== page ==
Norfolk veteran joins Waterloo archaeological dig to combat mental health
- Credit: Archant
Veterans from across the country are making their way to the Battle of Waterloo battlefield on the hunt for Napoleon relics.
The group are making the trip to the Belgium field to take part in an archeological dig as part of Waterloo Uncovered- a charity specialising in veteran care and recovery through archeology.
Les McCulloch served in the army since leaving school in 1981. Working his way through the ranks to a Major, now 54, he has post-traumatic stress disorder (PTSD) but finds that archeology helps with his symptoms.
The father-of-two said: 'It's to introduce many injured veterans, either with physical injuries or mental health problems, to archeology and the advantages and values of it.
'You can enjoy the peace and quiet and meet like minded people while learning a new skill.'
The team use a combination of modern equipment including metal detectors as well as tradition tools like hand trowels.
'I've been getting my gear together,' Mr McCulloch said, 'it is exciting to go and do something new and learn a new skill meeting people in a different environment, not thinking about my problems - it's really exciting.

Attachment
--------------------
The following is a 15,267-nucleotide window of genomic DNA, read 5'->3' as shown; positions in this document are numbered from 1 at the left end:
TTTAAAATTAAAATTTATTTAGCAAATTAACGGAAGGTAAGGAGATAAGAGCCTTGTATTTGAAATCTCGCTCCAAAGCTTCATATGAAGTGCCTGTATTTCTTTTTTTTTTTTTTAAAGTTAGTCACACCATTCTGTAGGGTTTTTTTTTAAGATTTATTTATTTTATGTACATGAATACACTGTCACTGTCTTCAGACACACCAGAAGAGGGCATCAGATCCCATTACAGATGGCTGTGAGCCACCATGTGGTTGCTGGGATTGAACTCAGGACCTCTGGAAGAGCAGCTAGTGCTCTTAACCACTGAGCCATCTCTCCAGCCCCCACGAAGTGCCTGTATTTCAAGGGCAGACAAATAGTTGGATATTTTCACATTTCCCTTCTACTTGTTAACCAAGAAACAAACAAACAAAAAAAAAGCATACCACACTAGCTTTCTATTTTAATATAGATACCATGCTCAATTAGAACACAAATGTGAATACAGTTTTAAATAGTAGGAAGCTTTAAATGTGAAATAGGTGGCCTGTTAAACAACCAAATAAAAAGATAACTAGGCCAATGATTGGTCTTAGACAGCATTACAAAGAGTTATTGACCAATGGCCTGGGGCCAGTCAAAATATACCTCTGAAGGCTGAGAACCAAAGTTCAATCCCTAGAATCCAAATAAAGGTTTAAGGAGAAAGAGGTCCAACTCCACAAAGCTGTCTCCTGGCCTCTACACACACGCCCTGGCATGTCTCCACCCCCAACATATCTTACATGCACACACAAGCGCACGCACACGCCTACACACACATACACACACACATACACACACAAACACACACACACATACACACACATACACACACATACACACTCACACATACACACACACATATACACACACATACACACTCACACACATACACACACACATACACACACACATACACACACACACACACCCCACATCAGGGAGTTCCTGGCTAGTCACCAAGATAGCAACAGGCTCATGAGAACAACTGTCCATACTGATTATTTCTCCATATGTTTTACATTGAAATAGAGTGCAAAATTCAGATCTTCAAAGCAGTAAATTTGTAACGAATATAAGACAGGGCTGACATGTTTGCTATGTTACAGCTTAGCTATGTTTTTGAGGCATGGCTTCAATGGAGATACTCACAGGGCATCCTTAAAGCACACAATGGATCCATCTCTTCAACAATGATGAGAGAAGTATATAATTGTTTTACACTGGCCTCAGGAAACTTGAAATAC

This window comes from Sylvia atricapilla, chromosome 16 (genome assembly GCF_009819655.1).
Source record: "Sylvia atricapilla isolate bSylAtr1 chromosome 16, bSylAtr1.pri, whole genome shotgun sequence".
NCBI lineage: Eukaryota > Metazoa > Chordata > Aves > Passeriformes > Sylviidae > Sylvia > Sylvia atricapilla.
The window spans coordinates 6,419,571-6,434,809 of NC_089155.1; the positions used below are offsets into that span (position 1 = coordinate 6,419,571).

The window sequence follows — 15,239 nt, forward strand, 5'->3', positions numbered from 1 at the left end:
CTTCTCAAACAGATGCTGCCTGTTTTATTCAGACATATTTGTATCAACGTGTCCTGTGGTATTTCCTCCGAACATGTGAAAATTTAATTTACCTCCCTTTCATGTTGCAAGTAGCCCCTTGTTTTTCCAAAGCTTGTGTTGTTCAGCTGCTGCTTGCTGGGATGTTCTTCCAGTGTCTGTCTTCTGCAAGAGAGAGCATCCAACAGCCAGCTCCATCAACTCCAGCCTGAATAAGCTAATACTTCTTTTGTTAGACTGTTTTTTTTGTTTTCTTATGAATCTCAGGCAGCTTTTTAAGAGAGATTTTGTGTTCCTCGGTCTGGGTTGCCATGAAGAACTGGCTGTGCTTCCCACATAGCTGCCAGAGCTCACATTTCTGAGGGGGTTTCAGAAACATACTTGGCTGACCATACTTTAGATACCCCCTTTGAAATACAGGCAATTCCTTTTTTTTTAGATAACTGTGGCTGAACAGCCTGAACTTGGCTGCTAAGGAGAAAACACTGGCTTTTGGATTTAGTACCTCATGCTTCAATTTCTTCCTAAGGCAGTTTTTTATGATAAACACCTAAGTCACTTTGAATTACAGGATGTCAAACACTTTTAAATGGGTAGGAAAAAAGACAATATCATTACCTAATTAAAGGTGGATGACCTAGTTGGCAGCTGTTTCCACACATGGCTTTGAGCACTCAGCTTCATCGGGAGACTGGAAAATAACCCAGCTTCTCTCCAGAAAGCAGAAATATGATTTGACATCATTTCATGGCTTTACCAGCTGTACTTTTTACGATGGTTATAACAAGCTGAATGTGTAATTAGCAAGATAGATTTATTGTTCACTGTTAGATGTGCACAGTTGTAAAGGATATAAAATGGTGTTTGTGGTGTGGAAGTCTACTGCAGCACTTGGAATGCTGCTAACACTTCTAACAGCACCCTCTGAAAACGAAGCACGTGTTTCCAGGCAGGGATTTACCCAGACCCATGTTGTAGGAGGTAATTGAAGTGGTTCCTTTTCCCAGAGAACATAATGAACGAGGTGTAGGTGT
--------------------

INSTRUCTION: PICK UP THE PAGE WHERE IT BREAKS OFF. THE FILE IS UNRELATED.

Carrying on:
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'The last group, they found a lot of musket balls, uniforms and buildings from the battle. I don't know what I'm going to find which is part of the excitement.
'I was a typical boy who didn't really enjoy school or education but the army educated and really helped me and I moved through the soldier ranks to Major.'
Mr McCulloch has served in Northern Ireland, Cyprus, Iraq, Afghanistan, Canada and Nepal. In total 25 veterans will be taking the trip to Belgium.
Originally from Scotland Mr McCulloch moved to Attleborough in 2015. He added: 'The biggest excitement is not knowing what you might find. I've got no preconceptions about it, it's just the wonder of finding something.'
Waterloo Uncovered was founded by Mark Evans and Charlie Foinette after they discovered that archaeology helped Mr Evans' PTSD recovery. This, combined with the pairs love of history inspired them to create the charity.
The team will head out to Waterloo on July 7 with the dig ending on July 21.
The Battle of Waterloo was fought in June 1815 with Napoleon's French army being defeated by British and Prussian allies.